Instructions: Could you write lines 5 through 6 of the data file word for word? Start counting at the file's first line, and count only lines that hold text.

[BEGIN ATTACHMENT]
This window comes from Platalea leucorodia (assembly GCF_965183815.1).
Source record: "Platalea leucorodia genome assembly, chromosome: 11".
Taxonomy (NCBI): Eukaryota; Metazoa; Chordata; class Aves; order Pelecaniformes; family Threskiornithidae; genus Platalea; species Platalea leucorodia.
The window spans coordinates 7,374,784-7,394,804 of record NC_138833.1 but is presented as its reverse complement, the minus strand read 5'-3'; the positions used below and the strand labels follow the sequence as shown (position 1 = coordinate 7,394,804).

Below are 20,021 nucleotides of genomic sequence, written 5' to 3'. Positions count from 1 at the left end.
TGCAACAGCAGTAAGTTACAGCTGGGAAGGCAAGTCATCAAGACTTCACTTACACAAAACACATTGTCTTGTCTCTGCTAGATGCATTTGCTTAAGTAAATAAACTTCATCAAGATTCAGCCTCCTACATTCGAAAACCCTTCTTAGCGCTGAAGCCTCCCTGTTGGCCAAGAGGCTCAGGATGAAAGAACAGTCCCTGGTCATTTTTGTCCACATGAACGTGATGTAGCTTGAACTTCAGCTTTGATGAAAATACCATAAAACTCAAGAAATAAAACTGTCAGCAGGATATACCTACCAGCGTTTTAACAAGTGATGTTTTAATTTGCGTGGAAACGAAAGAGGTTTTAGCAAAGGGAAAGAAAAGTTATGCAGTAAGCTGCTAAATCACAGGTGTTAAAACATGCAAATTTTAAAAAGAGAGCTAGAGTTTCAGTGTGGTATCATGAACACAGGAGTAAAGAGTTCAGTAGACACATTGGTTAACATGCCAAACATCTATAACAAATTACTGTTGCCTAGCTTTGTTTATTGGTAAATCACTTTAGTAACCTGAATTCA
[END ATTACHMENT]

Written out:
Below are 20,021 nucleotides of genomic sequence, written 5' to 3'. Positions count from 1 at the left end.
TGCAACAGCAGTAAGTTACAGCTGGGAAGGCAAGTCATCAAGACTTCACTTACACAAAACACATTGTCTTGTCTCTGCTAGATGCATTTGCTTAAGTAAATAAACTTCATCAAGATTCAGCCTCCTACATTCGAAAACCCTTCTTAGCGCTGAAGCCTCCCTGTTGGCCAAGAGGCTCAGGATGAAAGAACAGTCCCTGGTCATTTTTGTCCACATGAACGTGATGTAGCTTGAACTTCAGCTTTGATGAAAATACCATAAAACTCAAGAAATAAAACTGTCAGCAGGATATACCTACCAGCGTTTTAACAAGTGATGTTTTAATTTGCGTGGAAACGAAAGAGGTTTTAGCAAAGGGAAAGAAAAGTTATGCAGTAAGCTGCTAAATCACAGGTGTTAAAACATGCAAATTTTAAAAAGAGAGCTAGAGTTTCAGTGTGGTATCATGAACACAGGAGTAAAGAGTTCAGTAGACACATTGGTTAACATGCCAAACATCTATAACAAATTACTGTTGCCTAGCTTTGTTTATTGGTAAATCACTTTAGTAACCTGAATTCA